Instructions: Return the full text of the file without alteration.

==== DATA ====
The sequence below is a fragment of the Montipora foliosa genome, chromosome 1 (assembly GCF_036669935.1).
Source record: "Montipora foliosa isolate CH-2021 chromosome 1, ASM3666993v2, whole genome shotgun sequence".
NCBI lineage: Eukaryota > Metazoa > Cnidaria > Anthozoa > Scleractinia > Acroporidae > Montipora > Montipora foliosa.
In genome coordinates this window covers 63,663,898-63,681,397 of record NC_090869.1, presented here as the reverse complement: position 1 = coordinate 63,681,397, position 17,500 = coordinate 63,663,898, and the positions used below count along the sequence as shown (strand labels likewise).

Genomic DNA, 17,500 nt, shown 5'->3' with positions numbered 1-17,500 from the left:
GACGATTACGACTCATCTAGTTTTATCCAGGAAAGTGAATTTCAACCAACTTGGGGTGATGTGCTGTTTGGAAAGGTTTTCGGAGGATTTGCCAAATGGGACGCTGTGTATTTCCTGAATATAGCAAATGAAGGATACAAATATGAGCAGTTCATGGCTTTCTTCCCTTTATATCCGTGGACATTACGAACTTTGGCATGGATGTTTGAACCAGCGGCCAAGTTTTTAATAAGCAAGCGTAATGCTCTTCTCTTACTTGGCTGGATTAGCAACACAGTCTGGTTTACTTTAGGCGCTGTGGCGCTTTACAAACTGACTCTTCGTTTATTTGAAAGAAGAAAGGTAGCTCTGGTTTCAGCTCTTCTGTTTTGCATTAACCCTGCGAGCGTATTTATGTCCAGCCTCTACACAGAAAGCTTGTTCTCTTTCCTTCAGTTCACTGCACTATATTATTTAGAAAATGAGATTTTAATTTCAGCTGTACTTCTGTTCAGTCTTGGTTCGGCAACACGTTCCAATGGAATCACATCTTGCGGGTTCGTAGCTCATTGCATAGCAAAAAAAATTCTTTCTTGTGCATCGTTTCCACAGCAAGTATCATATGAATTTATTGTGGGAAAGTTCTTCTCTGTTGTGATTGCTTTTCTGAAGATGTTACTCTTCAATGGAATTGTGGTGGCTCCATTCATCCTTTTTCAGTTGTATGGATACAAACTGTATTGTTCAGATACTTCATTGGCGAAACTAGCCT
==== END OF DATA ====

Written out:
The sequence below is a fragment of the Montipora foliosa genome, chromosome 1 (assembly GCF_036669935.1).
Source record: "Montipora foliosa isolate CH-2021 chromosome 1, ASM3666993v2, whole genome shotgun sequence".
NCBI lineage: Eukaryota > Metazoa > Cnidaria > Anthozoa > Scleractinia > Acroporidae > Montipora > Montipora foliosa.
In genome coordinates this window covers 63,663,898-63,681,397 of record NC_090869.1, presented here as the reverse complement: position 1 = coordinate 63,681,397, position 17,500 = coordinate 63,663,898, and the positions used below count along the sequence as shown (strand labels likewise).

Genomic DNA, 17,500 nt, shown 5'->3' with positions numbered 1-17,500 from the left:
GACGATTACGACTCATCTAGTTTTATCCAGGAAAGTGAATTTCAACCAACTTGGGGTGATGTGCTGTTTGGAAAGGTTTTCGGAGGATTTGCCAAATGGGACGCTGTGTATTTCCTGAATATAGCAAATGAAGGATACAAATATGAGCAGTTCATGGCTTTCTTCCCTTTATATCCGTGGACATTACGAACTTTGGCATGGATGTTTGAACCAGCGGCCAAGTTTTTAATAAGCAAGCGTAATGCTCTTCTCTTACTTGGCTGGATTAGCAACACAGTCTGGTTTACTTTAGGCGCTGTGGCGCTTTACAAACTGACTCTTCGTTTATTTGAAAGAAGAAAGGTAGCTCTGGTTTCAGCTCTTCTGTTTTGCATTAACCCTGCGAGCGTATTTATGTCCAGCCTCTACACAGAAAGCTTGTTCTCTTTCCTTCAGTTCACTGCACTATATTATTTAGAAAATGAGATTTTAATTTCAGCTGTACTTCTGTTCAGTCTTGGTTCGGCAACACGTTCCAATGGAATCACATCTTGCGGGTTCGTAGCTCATTGCATAGCAAAAAAAATTCTTTCTTGTGCATCGTTTCCACAGCAAGTATCATATGAATTTATTGTGGGAAAGTTCTTCTCTGTTGTGATTGCTTTTCTGAAGATGTTACTCTTCAATGGAATTGTGGTGGCTCCATTCATCCTTTTTCAGTTGTATGGATACAAACTGTATTGTTCAGATACTTCATTGGCGAAACTAGCCT